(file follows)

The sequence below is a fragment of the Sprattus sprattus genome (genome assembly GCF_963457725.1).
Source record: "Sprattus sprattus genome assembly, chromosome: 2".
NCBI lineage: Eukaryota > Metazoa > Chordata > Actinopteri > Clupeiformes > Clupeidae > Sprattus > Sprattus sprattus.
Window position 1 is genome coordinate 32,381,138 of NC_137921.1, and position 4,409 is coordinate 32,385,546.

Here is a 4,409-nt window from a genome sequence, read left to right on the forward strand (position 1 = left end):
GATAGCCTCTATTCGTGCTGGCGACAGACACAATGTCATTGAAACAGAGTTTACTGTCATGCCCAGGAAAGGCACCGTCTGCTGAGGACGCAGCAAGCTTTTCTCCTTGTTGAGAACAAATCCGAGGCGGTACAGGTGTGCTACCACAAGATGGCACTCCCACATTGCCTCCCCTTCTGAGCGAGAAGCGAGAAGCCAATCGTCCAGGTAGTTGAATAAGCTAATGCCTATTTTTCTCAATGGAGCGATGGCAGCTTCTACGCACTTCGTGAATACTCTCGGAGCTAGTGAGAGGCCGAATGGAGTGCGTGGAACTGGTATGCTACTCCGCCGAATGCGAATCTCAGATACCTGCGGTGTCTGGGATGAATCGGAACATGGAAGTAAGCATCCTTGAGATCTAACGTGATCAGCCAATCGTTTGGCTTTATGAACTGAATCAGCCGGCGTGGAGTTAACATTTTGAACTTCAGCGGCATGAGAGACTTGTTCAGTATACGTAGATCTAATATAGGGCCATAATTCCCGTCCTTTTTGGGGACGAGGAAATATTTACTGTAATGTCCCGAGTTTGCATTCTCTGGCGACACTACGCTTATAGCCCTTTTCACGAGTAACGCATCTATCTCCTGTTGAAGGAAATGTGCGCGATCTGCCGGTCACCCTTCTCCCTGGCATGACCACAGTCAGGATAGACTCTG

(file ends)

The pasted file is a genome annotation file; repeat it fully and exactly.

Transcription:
The sequence below is a fragment of the Sprattus sprattus genome (genome assembly GCF_963457725.1).
Source record: "Sprattus sprattus genome assembly, chromosome: 2".
NCBI lineage: Eukaryota > Metazoa > Chordata > Actinopteri > Clupeiformes > Clupeidae > Sprattus > Sprattus sprattus.
Window position 1 is genome coordinate 32,381,138 of NC_137921.1, and position 4,409 is coordinate 32,385,546.

Here is a 4,409-nt window from a genome sequence, read left to right on the forward strand (position 1 = left end):
GATAGCCTCTATTCGTGCTGGCGACAGACACAATGTCATTGAAACAGAGTTTACTGTCATGCCCAGGAAAGGCACCGTCTGCTGAGGACGCAGCAAGCTTTTCTCCTTGTTGAGAACAAATCCGAGGCGGTACAGGTGTGCTACCACAAGATGGCACTCCCACATTGCCTCCCCTTCTGAGCGAGAAGCGAGAAGCCAATCGTCCAGGTAGTTGAATAAGCTAATGCCTATTTTTCTCAATGGAGCGATGGCAGCTTCTACGCACTTCGTGAATACTCTCGGAGCTAGTGAGAGGCCGAATGGAGTGCGTGGAACTGGTATGCTACTCCGCCGAATGCGAATCTCAGATACCTGCGGTGTCTGGGATGAATCGGAACATGGAAGTAAGCATCCTTGAGATCTAACGTGATCAGCCAATCGTTTGGCTTTATGAACTGAATCAGCCGGCGTGGAGTTAACATTTTGAACTTCAGCGGCATGAGAGACTTGTTCAGTATACGTAGATCTAATATAGGGCCATAATTCCCGTCCTTTTTGGGGACGAGGAAATATTTACTGTAATGTCCCGAGTTTGCATTCTCTGGCGACACTACGCTTATAGCCCTTTTCACGAGTAACGCATCTATCTCCTGTTGAAGGAAATGTGCGCGATCTGCCGGTCACCCTTCTCCCTGGCATGACCACAGTCAGGATAGACTCTG